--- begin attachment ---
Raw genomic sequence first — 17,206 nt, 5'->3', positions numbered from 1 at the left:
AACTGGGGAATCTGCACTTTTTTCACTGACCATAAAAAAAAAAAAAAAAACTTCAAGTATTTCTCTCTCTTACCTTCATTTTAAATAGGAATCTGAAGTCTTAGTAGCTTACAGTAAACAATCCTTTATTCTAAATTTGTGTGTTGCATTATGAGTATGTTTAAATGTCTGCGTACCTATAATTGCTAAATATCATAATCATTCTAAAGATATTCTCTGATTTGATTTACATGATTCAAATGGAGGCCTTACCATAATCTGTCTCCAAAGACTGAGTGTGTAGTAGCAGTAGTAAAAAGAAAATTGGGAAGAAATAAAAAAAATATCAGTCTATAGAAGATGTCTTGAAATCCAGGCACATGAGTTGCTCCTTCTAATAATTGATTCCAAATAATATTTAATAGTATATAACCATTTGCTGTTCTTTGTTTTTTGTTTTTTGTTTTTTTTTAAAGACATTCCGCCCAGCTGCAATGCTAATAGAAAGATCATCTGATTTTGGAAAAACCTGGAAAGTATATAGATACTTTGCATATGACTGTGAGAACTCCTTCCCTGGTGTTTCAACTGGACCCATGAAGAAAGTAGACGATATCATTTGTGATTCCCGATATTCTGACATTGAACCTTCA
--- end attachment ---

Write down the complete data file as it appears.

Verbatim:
Raw genomic sequence first — 17,206 nt, 5'->3', positions numbered from 1 at the left:
AACTGGGGAATCTGCACTTTTTTCACTGACCATAAAAAAAAAAAAAAAAACTTCAAGTATTTCTCTCTCTTACCTTCATTTTAAATAGGAATCTGAAGTCTTAGTAGCTTACAGTAAACAATCCTTTATTCTAAATTTGTGTGTTGCATTATGAGTATGTTTAAATGTCTGCGTACCTATAATTGCTAAATATCATAATCATTCTAAAGATATTCTCTGATTTGATTTACATGATTCAAATGGAGGCCTTACCATAATCTGTCTCCAAAGACTGAGTGTGTAGTAGCAGTAGTAAAAAGAAAATTGGGAAGAAATAAAAAAAATATCAGTCTATAGAAGATGTCTTGAAATCCAGGCACATGAGTTGCTCCTTCTAATAATTGATTCCAAATAATATTTAATAGTATATAACCATTTGCTGTTCTTTGTTTTTTGTTTTTTGTTTTTTTTTAAAGACATTCCGCCCAGCTGCAATGCTAATAGAAAGATCATCTGATTTTGGAAAAACCTGGAAAGTATATAGATACTTTGCATATGACTGTGAGAACTCCTTCCCTGGTGTTTCAACTGGACCCATGAAGAAAGTAGACGATATCATTTGTGATTCCCGATATTCTGACATTGAACCTTCA